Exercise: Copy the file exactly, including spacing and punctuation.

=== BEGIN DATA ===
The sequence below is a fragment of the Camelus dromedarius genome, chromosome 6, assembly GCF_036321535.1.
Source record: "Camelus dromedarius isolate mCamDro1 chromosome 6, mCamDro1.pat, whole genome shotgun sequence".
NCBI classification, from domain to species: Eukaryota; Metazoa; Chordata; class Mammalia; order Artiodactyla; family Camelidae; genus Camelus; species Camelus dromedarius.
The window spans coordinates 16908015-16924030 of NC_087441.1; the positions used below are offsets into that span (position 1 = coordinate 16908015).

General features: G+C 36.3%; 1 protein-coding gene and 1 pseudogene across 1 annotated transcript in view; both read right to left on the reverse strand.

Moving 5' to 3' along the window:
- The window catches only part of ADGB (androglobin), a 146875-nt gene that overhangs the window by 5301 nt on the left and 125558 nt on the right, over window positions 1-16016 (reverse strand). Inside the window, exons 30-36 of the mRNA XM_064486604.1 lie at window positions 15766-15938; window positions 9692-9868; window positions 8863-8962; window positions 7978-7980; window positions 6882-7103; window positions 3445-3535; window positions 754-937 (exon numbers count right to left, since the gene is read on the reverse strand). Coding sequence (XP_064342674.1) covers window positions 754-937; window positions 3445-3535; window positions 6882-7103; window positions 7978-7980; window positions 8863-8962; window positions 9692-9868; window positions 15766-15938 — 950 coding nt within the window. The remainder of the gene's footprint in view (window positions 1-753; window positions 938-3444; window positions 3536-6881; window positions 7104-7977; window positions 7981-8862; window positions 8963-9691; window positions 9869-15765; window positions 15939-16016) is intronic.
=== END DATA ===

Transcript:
The sequence below is a fragment of the Camelus dromedarius genome, chromosome 6, assembly GCF_036321535.1.
Source record: "Camelus dromedarius isolate mCamDro1 chromosome 6, mCamDro1.pat, whole genome shotgun sequence".
NCBI classification, from domain to species: Eukaryota; Metazoa; Chordata; class Mammalia; order Artiodactyla; family Camelidae; genus Camelus; species Camelus dromedarius.
The window spans coordinates 16908015-16924030 of NC_087441.1; the positions used below are offsets into that span (position 1 = coordinate 16908015).

General features: G+C 36.3%; 1 protein-coding gene and 1 pseudogene across 1 annotated transcript in view; both read right to left on the reverse strand.

Moving 5' to 3' along the window:
- The window catches only part of ADGB (androglobin), a 146875-nt gene that overhangs the window by 5301 nt on the left and 125558 nt on the right, over window positions 1-16016 (reverse strand). Inside the window, exons 30-36 of the mRNA XM_064486604.1 lie at window positions 15766-15938; window positions 9692-9868; window positions 8863-8962; window positions 7978-7980; window positions 6882-7103; window positions 3445-3535; window positions 754-937 (exon numbers count right to left, since the gene is read on the reverse strand). Coding sequence (XP_064342674.1) covers window positions 754-937; window positions 3445-3535; window positions 6882-7103; window positions 7978-7980; window positions 8863-8962; window positions 9692-9868; window positions 15766-15938 — 950 coding nt within the window. The remainder of the gene's footprint in view (window positions 1-753; window positions 938-3444; window positions 3536-6881; window positions 7104-7977; window positions 7981-8862; window positions 8963-9691; window positions 9869-15765; window positions 15939-16016) is intronic.